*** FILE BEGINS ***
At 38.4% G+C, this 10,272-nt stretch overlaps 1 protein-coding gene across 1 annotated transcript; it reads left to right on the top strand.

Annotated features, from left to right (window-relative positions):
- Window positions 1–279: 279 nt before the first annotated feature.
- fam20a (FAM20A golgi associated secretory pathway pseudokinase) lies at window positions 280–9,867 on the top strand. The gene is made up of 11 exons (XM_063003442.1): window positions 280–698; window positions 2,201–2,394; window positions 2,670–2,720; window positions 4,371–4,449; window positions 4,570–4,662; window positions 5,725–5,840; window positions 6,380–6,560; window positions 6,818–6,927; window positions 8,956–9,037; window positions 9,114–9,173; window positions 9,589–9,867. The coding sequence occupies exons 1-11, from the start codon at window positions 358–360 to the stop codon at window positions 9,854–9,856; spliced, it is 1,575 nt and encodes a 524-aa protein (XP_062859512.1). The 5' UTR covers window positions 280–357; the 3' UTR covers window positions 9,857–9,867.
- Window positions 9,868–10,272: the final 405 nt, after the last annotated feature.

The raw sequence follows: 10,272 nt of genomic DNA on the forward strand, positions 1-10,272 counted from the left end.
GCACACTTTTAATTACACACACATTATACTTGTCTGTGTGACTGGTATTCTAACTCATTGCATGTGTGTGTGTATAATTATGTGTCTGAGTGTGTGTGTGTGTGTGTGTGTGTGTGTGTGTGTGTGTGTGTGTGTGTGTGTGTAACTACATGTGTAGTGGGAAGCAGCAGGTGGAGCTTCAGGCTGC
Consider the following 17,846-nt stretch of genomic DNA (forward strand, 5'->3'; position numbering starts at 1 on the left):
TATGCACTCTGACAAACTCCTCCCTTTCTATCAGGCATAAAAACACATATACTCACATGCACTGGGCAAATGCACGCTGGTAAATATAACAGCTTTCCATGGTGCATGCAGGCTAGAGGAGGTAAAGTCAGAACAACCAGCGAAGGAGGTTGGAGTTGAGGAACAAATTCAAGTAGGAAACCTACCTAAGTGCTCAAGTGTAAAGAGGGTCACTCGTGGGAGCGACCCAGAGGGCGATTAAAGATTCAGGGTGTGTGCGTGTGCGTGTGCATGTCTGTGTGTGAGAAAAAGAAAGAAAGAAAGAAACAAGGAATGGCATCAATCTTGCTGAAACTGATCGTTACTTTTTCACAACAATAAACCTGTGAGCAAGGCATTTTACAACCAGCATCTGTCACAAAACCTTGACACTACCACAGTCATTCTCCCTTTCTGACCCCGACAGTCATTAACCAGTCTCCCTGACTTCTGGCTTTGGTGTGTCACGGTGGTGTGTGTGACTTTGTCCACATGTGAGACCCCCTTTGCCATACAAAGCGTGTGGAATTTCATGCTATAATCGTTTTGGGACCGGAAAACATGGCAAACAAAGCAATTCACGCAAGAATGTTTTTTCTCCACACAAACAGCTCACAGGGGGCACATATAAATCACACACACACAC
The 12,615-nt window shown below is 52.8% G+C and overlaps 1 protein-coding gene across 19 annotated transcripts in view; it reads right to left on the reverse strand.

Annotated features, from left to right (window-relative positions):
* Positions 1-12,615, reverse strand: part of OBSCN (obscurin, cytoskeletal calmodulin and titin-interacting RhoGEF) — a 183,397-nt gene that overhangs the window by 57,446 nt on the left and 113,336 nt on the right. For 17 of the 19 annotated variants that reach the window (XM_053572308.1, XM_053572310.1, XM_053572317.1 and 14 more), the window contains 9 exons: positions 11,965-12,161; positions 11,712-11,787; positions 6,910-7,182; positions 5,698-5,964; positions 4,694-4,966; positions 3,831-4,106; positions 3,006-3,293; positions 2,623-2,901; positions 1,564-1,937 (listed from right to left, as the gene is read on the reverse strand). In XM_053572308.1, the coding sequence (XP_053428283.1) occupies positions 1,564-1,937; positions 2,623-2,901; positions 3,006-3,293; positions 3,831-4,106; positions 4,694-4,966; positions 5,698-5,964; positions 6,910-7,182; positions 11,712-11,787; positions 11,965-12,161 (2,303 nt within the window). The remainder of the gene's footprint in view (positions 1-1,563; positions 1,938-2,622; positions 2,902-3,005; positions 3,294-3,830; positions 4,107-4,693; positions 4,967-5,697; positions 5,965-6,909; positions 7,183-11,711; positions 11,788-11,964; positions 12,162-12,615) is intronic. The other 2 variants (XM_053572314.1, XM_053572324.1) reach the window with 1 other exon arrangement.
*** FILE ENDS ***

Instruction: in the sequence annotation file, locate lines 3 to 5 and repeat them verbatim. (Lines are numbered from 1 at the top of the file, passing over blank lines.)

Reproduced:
- Window positions 1–279: 279 nt before the first annotated feature.
- fam20a (FAM20A golgi associated secretory pathway pseudokinase) lies at window positions 280–9,867 on the top strand. The gene is made up of 11 exons (XM_063003442.1): window positions 280–698; window positions 2,201–2,394; window positions 2,670–2,720; window positions 4,371–4,449; window positions 4,570–4,662; window positions 5,725–5,840; window positions 6,380–6,560; window positions 6,818–6,927; window positions 8,956–9,037; window positions 9,114–9,173; window positions 9,589–9,867. The coding sequence occupies exons 1-11, from the start codon at window positions 358–360 to the stop codon at window positions 9,854–9,856; spliced, it is 1,575 nt and encodes a 524-aa protein (XP_062859512.1). The 5' UTR covers window positions 280–357; the 3' UTR covers window positions 9,857–9,867.
- Window positions 9,868–10,272: the final 405 nt, after the last annotated feature.